We're exposed to cosmic radiation when we fly at high altitudes, so with this in mind, it's important to minimize other forms of radiation. With cosmic radiation, however, exposure is low-grade and gradual, intensifying slowly over the
Kick off your shoes and leave them in the mudroom or foyer tonight. You'll avoid tracking in not only dirt and allergens (such as pollen), but possibly even pollutants. A study published in Environmental Science & Technology found that apartments in buildings whose parking lots were sealed with coal tar had significant concentrations of polycyclic aromatic hydrocarbons, a known carcinogen. Switching to socks (or bare feet) will keep floors clearer and prolong the life of your air and vacuum filters, as well as keep you healthier.Read More »from Avoid Indoor Pollutants in One Step
More ideas for cleaning and greening your home.
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Top 10 Green Myths
Flirting, poor hygiene: Veteran instructors share some of the yoga class faux pas they could do without.Read More »from Top 10 Yoga Teacher Pet Peeves
1. Cell Phones
"People come to yoga to get away from their stress," explains Sandy Blaine, cofounder of the Alameda Yoga Station in Alameda, California, "and it just follows them in the door unless they remember to turn off their phones."
2. The In-Class Caffeine Fix
"The worst?" says Seane Corn, creator of the Vinyasa Flow Yoga DVD series. "When students sip on lattes between poses."
3. Arriving Late
"People should look in and check to see if it's okay to enter, so that they don't disrupt the class in progress," suggests Baxter Bell, M.D., yoga teacher, physician, and medical acupuncturist.
Plus: What's the Best Yoga for You?
4. Chewing Gum
"In addition to the obvious safety issue," explains Blaine, "it interferes with the natural flow and rhythm of the breath in practice."
"It's an intimate atmosphere," says Judith Hanson Lasater, president of the California Yoga
There are more ways than ever to support your local farmers and take back dinner. When you join a CSA (Community Sponsored Agriculture) you essentially buy a share in a farm and then receive a portion of each crop that is grown. While this used to mean huge boxes filled with mixed produce there are now others CSAs to consider.Read More »from 5 More Ways to Eat Local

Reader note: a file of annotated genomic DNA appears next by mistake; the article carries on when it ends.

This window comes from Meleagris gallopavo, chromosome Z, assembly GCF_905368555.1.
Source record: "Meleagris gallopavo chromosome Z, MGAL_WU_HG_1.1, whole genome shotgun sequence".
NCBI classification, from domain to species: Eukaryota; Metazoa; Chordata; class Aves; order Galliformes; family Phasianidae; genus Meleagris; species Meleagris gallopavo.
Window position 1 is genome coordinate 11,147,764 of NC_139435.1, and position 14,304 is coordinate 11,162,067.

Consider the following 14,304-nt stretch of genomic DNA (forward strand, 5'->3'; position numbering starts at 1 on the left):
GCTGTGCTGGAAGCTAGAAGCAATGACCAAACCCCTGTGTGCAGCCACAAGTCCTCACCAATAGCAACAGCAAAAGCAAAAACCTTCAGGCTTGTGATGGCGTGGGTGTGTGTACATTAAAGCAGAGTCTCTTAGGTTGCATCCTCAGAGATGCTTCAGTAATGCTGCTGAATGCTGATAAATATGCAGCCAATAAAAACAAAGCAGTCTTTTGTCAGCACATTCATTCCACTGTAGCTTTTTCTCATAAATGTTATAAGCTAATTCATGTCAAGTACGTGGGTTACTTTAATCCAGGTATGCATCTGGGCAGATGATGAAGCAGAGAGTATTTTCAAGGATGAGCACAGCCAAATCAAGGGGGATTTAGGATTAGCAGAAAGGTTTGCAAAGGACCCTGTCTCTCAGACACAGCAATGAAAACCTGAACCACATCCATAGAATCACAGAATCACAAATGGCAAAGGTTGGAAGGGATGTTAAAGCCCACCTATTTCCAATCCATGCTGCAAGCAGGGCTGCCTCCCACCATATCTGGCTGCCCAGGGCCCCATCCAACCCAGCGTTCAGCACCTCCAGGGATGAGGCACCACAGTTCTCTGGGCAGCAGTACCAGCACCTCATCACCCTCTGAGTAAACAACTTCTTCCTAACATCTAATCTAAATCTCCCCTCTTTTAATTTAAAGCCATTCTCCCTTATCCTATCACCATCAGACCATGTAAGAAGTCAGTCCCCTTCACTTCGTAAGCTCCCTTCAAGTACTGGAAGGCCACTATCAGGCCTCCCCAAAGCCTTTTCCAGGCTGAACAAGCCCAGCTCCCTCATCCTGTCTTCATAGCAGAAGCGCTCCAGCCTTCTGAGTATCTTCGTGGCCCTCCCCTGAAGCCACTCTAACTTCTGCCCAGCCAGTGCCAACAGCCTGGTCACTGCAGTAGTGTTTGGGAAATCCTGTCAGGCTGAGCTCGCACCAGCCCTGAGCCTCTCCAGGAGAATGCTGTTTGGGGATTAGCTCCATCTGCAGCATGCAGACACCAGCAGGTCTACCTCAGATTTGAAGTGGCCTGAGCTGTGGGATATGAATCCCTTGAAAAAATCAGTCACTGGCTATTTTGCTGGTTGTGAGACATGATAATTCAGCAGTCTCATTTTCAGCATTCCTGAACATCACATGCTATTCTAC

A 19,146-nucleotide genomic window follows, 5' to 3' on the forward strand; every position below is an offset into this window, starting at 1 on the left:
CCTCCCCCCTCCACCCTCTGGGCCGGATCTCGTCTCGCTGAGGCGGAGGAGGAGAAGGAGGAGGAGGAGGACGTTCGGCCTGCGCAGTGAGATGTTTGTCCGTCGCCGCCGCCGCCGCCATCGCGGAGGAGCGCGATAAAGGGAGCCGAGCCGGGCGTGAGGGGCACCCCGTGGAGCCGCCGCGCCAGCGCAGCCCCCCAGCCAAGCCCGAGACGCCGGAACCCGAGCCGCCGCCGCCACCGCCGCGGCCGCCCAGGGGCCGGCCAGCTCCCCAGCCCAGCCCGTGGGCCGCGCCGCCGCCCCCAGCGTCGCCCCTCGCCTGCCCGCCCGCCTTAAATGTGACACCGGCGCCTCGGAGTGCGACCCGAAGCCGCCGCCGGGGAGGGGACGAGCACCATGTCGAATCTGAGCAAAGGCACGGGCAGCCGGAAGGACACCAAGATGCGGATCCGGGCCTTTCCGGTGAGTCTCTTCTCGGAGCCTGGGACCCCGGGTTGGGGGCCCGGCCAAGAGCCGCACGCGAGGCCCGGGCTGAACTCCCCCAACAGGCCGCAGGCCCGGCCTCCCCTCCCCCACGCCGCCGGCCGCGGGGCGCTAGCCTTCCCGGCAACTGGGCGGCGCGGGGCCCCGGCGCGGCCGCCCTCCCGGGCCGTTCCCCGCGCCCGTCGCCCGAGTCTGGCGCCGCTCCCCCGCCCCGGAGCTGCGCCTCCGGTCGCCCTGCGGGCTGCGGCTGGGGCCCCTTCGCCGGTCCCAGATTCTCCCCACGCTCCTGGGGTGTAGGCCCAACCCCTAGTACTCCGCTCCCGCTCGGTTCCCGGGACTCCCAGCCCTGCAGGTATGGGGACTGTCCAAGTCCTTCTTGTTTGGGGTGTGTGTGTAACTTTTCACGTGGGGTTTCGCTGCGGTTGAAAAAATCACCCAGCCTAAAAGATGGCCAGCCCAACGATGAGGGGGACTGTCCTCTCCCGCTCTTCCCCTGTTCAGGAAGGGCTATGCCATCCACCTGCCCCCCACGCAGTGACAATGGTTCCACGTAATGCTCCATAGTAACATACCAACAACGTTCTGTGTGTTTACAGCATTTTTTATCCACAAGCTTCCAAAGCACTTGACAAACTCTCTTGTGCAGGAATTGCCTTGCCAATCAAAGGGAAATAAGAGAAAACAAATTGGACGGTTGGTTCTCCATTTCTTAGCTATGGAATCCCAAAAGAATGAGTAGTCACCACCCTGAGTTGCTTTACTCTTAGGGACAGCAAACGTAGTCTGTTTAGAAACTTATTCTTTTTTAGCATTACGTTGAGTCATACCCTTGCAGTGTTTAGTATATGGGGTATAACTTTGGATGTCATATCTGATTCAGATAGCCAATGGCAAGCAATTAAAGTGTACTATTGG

Each week the farm sets up at a central location, such as a farmers' market, where members select the offerings they actually want and skip over those they don't.
If you can't get enough Asian greens, there might be a CSA near you specializing in them. More farms are offering niche shares like exotic ingredients (think ginger and daikon) or stone fruits.
Some CSAs have become a one-stop shop by teaming up with local creameries and pastures. For an additional fee, members can upgrade to milk and cheese, meats and seafood, even fresh flowers.
Plus: CSA Inspired Recipes
Join forces with a neighbor (or
Read More »from How to Choose the Healthiest Pair of Sunglasses
Your shades do more than just make you look cool; they're essential for protecting eye health year-round. If you're in the market for a new pair this summer, keep in mind these shopping parameters from the experts.
Look for a UV protection rating of 400, and get darker shades if your eyes are light-sensitive, says Andrea Thau, M.D., spokesperson for the American Optometric Association. Shatterproof polycarbonate plastic is inherently protective, and gray lenses distort color the least.